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Original Research: COPD |

Blood Eosinophils and Outcomes in Severe Hospitalized Exacerbations of COPD

Mona Bafadhel, PhD; Neil J. Greening, PhD; Theresa C. Harvey-Dunstan, PhD; Johanna E.A. Williams, PhD; Michael D. Morgan, PhD; Christopher E. Brightling, PhD; Syed F. Hussain, MD; Ian D. Pavord, MD; Sally J. Singh, PhD; Michael C. Steiner, PhD
Author and Funding Information

Drs Bafadhel and Greening were joint first authors on this manuscript.

FUNDING/SUPPORT: This study was funded by the National Institute for Health Research (NIHR) Collaboration for Leadership in Applied Health Research and Care in Leicestershire, Northamptonshire, and Rutland. The study was conducted at the University Hospitals of Leicester NHS Trust and Kettering General Hospital NHS Foundation Trust. M. B. is funded by a NIHR Post-Doctoral Fellowship. Support was also provided by the NIHR Leicester Respiratory Biomedical Research Unit and Collaboration for Leadership in Applied Health Research and Care in East Midlands and the University of Leicester Clinical Trials Unit.

aRespiratory Medicine Unit, Nuffield Department of Clinical Medicine, University of Oxford, Oxford, UK

bCentre for Exercise and Rehabilitation Science, University of Leicester NHS Hospitals Trust, Glenfield Hospital, Leicester, UK

cNIHR Respiratory Biomedical Research Unit, University of Leicester, Leicester, UK

dInstitute for Lung Health, Department of Infection, Immunity and Inflammation, University of Leicester, Leicester, UK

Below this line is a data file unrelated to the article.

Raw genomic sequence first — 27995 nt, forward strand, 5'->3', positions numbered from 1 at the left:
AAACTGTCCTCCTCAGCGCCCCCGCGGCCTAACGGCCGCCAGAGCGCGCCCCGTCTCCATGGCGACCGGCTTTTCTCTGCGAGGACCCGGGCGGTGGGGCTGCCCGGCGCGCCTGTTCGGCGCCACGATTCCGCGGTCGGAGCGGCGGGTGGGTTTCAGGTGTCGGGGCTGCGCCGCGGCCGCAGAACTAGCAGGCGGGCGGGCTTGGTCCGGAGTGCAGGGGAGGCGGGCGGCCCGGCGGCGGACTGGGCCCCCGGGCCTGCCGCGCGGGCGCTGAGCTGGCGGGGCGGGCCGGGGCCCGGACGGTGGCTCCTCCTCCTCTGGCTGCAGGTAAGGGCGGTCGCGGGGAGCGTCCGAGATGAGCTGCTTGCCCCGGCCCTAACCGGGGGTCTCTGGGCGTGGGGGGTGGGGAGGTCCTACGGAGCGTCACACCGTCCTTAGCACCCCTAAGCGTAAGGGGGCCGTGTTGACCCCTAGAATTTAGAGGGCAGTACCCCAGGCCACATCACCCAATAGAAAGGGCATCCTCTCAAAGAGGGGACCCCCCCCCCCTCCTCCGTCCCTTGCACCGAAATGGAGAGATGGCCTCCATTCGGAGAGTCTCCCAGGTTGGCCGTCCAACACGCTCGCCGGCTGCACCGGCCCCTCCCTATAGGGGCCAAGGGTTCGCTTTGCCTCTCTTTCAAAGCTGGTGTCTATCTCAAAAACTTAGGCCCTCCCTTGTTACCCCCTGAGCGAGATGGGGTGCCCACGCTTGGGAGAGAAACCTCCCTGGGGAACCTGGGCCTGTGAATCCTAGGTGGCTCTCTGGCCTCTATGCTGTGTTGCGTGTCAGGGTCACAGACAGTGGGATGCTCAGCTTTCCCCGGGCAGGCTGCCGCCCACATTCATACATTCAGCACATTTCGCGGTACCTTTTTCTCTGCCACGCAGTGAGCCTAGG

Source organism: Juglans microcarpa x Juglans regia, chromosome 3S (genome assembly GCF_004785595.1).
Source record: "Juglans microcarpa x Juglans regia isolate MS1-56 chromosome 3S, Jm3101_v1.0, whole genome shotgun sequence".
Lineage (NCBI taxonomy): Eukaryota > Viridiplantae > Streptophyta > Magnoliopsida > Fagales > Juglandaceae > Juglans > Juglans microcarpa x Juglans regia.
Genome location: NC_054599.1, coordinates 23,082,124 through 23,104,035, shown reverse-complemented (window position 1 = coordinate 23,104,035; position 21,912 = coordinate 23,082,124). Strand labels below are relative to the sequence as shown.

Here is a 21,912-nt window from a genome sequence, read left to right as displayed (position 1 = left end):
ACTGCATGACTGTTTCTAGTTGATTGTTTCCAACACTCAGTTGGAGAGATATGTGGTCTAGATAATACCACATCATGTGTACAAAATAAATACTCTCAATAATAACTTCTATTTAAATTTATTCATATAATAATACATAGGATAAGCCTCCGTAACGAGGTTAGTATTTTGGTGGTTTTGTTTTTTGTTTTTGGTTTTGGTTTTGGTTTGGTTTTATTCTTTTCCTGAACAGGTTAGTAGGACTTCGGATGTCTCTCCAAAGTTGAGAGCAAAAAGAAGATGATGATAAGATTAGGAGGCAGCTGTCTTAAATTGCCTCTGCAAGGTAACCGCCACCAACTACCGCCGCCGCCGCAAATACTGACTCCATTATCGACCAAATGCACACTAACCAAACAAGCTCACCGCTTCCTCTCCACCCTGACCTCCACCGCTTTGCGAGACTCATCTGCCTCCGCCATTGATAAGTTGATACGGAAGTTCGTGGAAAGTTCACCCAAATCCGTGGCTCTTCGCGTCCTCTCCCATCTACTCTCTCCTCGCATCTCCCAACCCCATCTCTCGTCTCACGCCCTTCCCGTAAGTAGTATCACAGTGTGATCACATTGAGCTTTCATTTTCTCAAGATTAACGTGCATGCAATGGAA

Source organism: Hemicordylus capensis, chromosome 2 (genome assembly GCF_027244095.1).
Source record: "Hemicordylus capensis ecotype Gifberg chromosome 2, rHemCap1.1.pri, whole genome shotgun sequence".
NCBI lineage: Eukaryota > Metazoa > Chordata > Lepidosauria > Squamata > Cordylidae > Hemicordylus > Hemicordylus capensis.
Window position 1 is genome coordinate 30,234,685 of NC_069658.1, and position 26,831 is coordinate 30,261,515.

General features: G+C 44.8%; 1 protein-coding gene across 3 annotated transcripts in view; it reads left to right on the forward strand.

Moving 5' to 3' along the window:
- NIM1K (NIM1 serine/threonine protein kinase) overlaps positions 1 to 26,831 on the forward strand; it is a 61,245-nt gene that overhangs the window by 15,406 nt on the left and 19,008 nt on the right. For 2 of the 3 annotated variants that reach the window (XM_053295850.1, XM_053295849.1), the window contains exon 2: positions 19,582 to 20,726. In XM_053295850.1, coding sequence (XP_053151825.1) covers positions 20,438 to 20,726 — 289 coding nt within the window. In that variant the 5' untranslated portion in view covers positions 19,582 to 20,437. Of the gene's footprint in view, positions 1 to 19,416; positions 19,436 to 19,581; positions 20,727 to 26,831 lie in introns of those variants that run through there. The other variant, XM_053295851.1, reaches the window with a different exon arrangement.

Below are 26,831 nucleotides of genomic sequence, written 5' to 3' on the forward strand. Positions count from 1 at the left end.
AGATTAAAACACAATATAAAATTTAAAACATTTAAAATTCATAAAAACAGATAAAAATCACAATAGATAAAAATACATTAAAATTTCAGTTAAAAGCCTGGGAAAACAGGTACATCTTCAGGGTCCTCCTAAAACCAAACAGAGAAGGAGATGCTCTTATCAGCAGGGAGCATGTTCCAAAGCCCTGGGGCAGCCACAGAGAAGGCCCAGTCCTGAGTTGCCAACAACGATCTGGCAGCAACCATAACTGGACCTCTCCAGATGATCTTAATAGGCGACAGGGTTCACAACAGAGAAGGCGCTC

eKettering General Hospital NHS Foundation Trust, Kettering, UK

fSchool of Sport, Exercise and Health Sciences, Loughborough University, Loughborough, UK

CORRESPONDENCE TO: Mona Bafadhel, PhD, Respiratory Medicine Unit, NDM Research Building, Old Road Campus Nuffield Department of Medicine, University of Oxford, Oxford, OX3 7FZ UK


Copyright 2016, American College of Chest Physicians. All Rights Reserved.


Chest. 2016;150(2):320-328. doi:10.1016/j.chest.2016.01.026
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Background  Patients with moderate exacerbations of COPD and the eosinophilic phenotype have better outcomes with prednisolone. Whether this outcome is similar in patients hospitalized with a severe exacerbation of COPD is unclear. We investigated the rate of recovery of eosinophilic and noneosinophilic exacerbations in patients participating in a multicenter randomized controlled trial assessing health outcomes in hospitalized exacerbations.

Methods  Patients were recruited at presentation to the hospital with an exacerbation of COPD. They were stratified into groups according to eosinophilic exacerbations if the peripheral blood eosinophil count on admission was ≥ 200 cells/μL and/or ≥ 2% of the total leukocyte count. Admission details, serum C-reactive protein levels, length of stay, and subsequent rehospitalization data were compared between groups.

Results  A total of 243 patients with COPD (117 men) with a mean age of 71 years (range, 45-93 years) were recruited. The inpatient mortality rate was 3% (median time to death, 12 days; range, 9-16 days). The median absolute eosinophil count was 100 cells/μL (range, 10-1,500 cells/μL), and 25% met our criteria for an eosinophilic exacerbation; in this population, the mean length of stay (in days) was shorter than in patients with noneosinophilic exacerbations (5.0 [range, 1-19] vs 6.5 [range, 1-33]; P = .015) following treatment with oral corticosteroids and independent of treatment prior to admission. Readmission rates at 12 months were similar between groups.

Conclusions  The study patients presenting to the hospital with a severe eosinophilic exacerbation of COPD had a shorter length of stay. The exacerbations were usually not associated with elevated C-reactive protein levels, suggesting that better treatment stratification of exacerbations can be used.

Trial Registry  http://www.isrctn.com/ISRCTN05557928.

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